levels and BMC was no longer significant after adjusting for body fat mass (17). The inclusion of obese subjects may have diminished the association. There is a different relationship between body fat mass and circulating leptin levels among the obese, who display a wide range of serum leptin concentrations that overlap those observed in lean subjects (14, 15). The findings in the present study are reported for nonobese women alone for whom there is an exponential relationship between body fat mass and serum leptin. In accordance with results from our study, another study of 94 adult women (18) reported no relationship between leptin and BMD or bone geometry at the distal radius. The reasons for the lack of association at nonweight-bearing sites remain unclear. In cross-sectional studies (17, 18), no correlation was observed between circulating leptin and markers of bone turnover. Because the subjects were likely to be in a steady state with bone formation coupled to resorption (29), it would seem unlikely that any association would be observed. Changes in leptin concentrations and bone turnover at the individual bone remodeling units might not produce measurable systemic changes. However, the hypothesis that there is a relationship between serum leptin and bone turnover could be tested by producing pharmacological alterations in serum leptin and measuring turnover response. Unlike a recent study (30), earlier studies in mice (31) and

SERUM LEPTIN AND BONE MASS IN NONOBESE WOMEN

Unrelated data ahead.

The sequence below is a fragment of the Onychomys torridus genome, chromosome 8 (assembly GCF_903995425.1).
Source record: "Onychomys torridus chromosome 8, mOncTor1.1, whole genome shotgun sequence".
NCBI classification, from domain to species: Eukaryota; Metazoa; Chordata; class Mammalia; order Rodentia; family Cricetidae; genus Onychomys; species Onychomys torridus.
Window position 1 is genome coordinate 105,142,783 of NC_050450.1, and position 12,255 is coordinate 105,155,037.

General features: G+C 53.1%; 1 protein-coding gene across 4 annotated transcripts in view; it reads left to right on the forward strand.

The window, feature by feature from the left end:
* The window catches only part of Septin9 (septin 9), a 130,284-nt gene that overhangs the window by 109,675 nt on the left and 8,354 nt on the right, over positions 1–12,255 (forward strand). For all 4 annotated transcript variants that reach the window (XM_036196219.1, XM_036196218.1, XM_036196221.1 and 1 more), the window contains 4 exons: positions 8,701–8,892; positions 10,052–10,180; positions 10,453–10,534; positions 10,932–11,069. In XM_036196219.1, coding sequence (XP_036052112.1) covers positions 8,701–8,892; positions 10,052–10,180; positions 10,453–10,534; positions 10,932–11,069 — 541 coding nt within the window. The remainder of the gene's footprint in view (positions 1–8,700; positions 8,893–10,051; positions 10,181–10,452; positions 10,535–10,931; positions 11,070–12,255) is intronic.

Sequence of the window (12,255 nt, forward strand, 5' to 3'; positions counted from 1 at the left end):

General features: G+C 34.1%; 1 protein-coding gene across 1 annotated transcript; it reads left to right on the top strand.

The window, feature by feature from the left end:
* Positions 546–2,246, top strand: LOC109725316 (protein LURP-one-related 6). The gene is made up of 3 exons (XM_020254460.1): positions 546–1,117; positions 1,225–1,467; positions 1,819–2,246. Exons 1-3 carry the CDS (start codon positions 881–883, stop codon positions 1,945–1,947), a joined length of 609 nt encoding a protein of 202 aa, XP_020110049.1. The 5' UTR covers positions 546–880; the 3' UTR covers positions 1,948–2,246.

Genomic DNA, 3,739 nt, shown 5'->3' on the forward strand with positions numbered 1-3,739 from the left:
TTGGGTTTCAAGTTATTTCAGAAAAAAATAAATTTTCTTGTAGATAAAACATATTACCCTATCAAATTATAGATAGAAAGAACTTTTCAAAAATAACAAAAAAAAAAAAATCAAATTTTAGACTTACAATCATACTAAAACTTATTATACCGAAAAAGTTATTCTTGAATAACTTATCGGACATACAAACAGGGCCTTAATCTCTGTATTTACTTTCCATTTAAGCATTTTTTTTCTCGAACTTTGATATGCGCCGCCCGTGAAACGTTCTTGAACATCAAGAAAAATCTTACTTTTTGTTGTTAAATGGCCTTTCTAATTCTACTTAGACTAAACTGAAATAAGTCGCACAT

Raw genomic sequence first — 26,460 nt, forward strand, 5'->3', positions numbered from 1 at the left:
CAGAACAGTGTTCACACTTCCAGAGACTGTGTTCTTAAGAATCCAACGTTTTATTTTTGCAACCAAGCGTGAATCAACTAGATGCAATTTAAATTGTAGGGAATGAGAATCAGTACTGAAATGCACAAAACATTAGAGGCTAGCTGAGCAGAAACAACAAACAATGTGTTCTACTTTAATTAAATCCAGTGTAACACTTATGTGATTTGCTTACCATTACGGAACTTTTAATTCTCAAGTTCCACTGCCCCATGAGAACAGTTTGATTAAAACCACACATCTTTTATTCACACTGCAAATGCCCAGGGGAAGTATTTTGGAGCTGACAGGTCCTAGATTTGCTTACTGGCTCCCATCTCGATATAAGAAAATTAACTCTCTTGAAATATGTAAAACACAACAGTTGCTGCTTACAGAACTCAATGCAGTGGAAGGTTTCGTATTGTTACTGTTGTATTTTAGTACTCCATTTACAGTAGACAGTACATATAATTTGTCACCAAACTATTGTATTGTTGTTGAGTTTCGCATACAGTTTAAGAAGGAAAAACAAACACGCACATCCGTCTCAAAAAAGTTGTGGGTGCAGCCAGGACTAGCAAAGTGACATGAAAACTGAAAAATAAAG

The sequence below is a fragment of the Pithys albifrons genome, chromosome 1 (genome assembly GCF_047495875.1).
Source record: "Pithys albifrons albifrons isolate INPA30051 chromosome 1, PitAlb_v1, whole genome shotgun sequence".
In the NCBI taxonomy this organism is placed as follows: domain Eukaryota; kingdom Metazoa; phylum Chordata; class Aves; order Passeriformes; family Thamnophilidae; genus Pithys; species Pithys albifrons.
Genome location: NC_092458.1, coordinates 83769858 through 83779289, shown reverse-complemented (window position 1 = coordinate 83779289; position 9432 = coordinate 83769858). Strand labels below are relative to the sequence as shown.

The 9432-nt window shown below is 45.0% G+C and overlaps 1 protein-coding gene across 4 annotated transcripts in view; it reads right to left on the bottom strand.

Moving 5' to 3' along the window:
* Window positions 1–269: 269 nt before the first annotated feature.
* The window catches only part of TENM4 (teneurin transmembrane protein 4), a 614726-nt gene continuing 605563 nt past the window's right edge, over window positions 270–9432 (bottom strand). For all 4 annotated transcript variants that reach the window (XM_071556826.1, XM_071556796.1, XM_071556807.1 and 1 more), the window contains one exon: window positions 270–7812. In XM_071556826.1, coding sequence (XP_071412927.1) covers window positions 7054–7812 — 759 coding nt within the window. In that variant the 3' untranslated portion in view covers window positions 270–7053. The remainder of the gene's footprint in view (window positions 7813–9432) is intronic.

pubertal girls (1) suggested that the effect of leptin on the skeleton occurs in cortical bone, whereas leptin-treated ob/ob mice were shown to gain both trabecular and cortical bone (32). Our data indicate the associations between bone mass and serum leptin were not as strong when BMD rather than BMC was used as the dependent variable. BMD is influenced by bone size (33). The association between leptin and BMD (i.e. the ratio of BMC/ bone area) is conceptually different from the association with BMC after adjusting for bone area, which partially compensates for the confounding influence of bone size. Furthermore, if leptin promotes periosteal bone apposition, the amount of mineral at the bone-soft tissue interface might increase, resulting in an increase in apparent bone area. Thus, BMD may remain relatively unchanged because any increase in BMC would be offset by increases in bone size. Further studies on the association among leptin concentration, cortical thickness, and medullary width may indicate whether an anabolic effect occurs at the endosteal or periosteal surface of bone. Weight loss or gain in adult women is associated with corresponding changes in circulating leptin levels (14, 34) and bone mass (35). Furthermore, reduced body fat (36), reduced leptin levels (25), and reduced bone mass (37) have been observed among smokers. These patterns may suggest that changes in body fat may, in part, be translated into changes in bone mass through fluctuations in circulating leptin levels and/or other mediators of adipose tissue origin. Raised peripheral leptin levels may favor bone formation while suppressing adipogenesis. At a local level, bone marrow adipocytes produce leptin, which may enhance osteogenic activity and inhibit adipogenic activity (12). Failure to identify leptin receptors or leptin effects on osteoblasts in primary osteoblast cultures from calvaria (30) may reflect changes associated with osteoblast differentiation. Recent data suggest that leptin may also inhibit fetal bone resorption (13). This cross-sectional study of the relationship between bone mass and circulating leptin levels does not address the question as to whether leptin is involved in skeletal growth and the development of peak bone mass. However, the results suggest that serum leptin may play a role in regulating skeletal mass in nonobese adult women, and these findings need to be explored in men. Further studies on the association between circulating leptin levels and bone geometry may provide insight into the mechanism of leptin’s effect on bone. Acknowledgment Our thanks are extended to S. Panahi and B. Skoric for their help scanning subjects, A. de Silva and M. S. Solin for measuring serum leptin concentrations, and B. M. Burgess for assistance in collating data.